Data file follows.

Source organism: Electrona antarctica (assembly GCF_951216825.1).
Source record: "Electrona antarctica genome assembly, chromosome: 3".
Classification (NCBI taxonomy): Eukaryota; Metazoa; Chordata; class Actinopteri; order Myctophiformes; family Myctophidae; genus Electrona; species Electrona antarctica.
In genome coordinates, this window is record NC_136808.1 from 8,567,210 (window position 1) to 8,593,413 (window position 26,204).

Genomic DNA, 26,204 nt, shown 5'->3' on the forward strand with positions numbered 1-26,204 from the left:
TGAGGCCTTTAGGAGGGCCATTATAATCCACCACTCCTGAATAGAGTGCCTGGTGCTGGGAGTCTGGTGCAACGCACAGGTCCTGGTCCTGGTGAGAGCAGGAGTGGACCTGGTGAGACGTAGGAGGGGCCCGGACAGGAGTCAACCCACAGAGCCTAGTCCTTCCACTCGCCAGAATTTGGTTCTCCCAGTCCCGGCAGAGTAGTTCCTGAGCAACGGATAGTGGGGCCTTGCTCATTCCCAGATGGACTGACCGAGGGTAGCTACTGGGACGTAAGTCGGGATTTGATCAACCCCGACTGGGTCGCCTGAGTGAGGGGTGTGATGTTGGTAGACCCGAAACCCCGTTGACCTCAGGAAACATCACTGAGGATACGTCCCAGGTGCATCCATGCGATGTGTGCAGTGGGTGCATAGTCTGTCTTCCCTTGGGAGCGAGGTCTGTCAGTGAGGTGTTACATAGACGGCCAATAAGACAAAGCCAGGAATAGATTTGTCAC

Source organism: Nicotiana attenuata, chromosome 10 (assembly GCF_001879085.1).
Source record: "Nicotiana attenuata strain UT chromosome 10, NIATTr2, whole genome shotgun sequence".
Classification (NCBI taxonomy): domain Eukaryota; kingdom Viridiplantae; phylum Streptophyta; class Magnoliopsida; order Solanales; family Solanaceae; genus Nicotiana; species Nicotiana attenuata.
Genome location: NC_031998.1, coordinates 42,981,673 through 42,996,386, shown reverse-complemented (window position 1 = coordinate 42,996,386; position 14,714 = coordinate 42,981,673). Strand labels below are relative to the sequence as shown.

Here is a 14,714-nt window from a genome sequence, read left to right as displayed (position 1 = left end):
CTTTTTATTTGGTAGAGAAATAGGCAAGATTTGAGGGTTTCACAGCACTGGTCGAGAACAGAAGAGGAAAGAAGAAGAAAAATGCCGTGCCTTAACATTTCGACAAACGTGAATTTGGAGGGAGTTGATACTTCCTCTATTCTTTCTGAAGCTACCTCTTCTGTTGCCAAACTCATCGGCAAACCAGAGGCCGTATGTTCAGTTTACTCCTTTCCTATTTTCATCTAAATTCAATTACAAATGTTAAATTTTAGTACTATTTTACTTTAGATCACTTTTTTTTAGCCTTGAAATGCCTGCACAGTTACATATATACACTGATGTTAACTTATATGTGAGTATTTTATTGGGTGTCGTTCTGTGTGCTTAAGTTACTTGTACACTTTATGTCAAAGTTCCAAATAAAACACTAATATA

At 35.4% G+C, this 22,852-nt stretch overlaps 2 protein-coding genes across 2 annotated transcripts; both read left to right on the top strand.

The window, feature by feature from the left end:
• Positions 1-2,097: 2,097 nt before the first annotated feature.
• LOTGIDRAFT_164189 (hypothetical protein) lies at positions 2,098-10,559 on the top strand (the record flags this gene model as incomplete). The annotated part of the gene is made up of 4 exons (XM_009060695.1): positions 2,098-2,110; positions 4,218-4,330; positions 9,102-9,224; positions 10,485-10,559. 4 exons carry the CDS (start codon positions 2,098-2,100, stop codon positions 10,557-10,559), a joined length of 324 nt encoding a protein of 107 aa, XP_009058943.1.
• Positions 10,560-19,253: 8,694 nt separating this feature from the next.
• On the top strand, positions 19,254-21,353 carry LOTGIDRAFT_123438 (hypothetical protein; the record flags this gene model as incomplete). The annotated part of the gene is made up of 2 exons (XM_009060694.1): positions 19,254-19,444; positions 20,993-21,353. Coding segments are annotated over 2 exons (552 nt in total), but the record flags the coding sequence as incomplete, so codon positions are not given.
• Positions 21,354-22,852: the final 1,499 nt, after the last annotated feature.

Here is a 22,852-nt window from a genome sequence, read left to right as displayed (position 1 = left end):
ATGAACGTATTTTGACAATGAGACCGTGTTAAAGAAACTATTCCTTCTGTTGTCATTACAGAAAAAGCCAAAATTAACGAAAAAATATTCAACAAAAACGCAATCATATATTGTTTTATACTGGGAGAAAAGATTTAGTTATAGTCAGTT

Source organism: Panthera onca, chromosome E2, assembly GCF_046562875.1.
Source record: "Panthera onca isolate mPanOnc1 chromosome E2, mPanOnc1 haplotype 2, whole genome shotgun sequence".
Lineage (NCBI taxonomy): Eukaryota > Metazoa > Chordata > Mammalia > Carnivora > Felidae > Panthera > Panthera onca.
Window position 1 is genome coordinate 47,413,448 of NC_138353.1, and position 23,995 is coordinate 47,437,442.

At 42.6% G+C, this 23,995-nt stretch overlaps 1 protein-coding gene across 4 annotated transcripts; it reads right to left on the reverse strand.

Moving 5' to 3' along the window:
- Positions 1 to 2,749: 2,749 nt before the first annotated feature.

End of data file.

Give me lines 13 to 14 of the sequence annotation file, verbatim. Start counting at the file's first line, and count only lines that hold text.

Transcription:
At 35.4% G+C, this 22,852-nt stretch overlaps 2 protein-coding genes across 2 annotated transcripts; both read left to right on the top strand.

The window, feature by feature from the left end: